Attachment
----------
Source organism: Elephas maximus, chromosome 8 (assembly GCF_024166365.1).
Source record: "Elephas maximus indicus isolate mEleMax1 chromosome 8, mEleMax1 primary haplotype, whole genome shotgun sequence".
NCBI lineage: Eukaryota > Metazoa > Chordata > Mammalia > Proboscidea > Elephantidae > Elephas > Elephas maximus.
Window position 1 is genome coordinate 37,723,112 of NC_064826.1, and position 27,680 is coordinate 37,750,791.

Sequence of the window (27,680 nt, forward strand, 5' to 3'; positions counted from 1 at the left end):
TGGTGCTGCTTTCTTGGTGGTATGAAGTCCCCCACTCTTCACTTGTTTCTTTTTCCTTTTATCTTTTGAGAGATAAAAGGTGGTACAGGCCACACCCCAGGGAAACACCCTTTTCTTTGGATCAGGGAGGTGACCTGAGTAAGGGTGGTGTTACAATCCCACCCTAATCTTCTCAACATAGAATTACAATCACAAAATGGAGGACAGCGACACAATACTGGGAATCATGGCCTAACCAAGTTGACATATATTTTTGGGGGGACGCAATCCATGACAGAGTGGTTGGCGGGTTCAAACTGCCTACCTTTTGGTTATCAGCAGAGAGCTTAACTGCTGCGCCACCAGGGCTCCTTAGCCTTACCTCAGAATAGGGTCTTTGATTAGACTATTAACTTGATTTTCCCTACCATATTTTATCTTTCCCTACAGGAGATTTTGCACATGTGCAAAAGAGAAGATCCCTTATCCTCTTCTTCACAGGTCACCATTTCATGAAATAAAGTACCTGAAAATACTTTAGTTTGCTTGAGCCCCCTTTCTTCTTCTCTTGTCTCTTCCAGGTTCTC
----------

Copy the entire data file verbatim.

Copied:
Source organism: Elephas maximus, chromosome 8 (assembly GCF_024166365.1).
Source record: "Elephas maximus indicus isolate mEleMax1 chromosome 8, mEleMax1 primary haplotype, whole genome shotgun sequence".
NCBI lineage: Eukaryota > Metazoa > Chordata > Mammalia > Proboscidea > Elephantidae > Elephas > Elephas maximus.
Window position 1 is genome coordinate 37,723,112 of NC_064826.1, and position 27,680 is coordinate 37,750,791.

Sequence of the window (27,680 nt, forward strand, 5' to 3'; positions counted from 1 at the left end):
TGGTGCTGCTTTCTTGGTGGTATGAAGTCCCCCACTCTTCACTTGTTTCTTTTTCCTTTTATCTTTTGAGAGATAAAAGGTGGTACAGGCCACACCCCAGGGAAACACCCTTTTCTTTGGATCAGGGAGGTGACCTGAGTAAGGGTGGTGTTACAATCCCACCCTAATCTTCTCAACATAGAATTACAATCACAAAATGGAGGACAGCGACACAATACTGGGAATCATGGCCTAACCAAGTTGACATATATTTTTGGGGGGACGCAATCCATGACAGAGTGGTTGGCGGGTTCAAACTGCCTACCTTTTGGTTATCAGCAGAGAGCTTAACTGCTGCGCCACCAGGGCTCCTTAGCCTTACCTCAGAATAGGGTCTTTGATTAGACTATTAACTTGATTTTCCCTACCATATTTTATCTTTCCCTACAGGAGATTTTGCACATGTGCAAAAGAGAAGATCCCTTATCCTCTTCTTCACAGGTCACCATTTCATGAAATAAAGTACCTGAAAATACTTTAGTTTGCTTGAGCCCCCTTTCTTCTTCTCTTGTCTCTTCCAGGTTCTC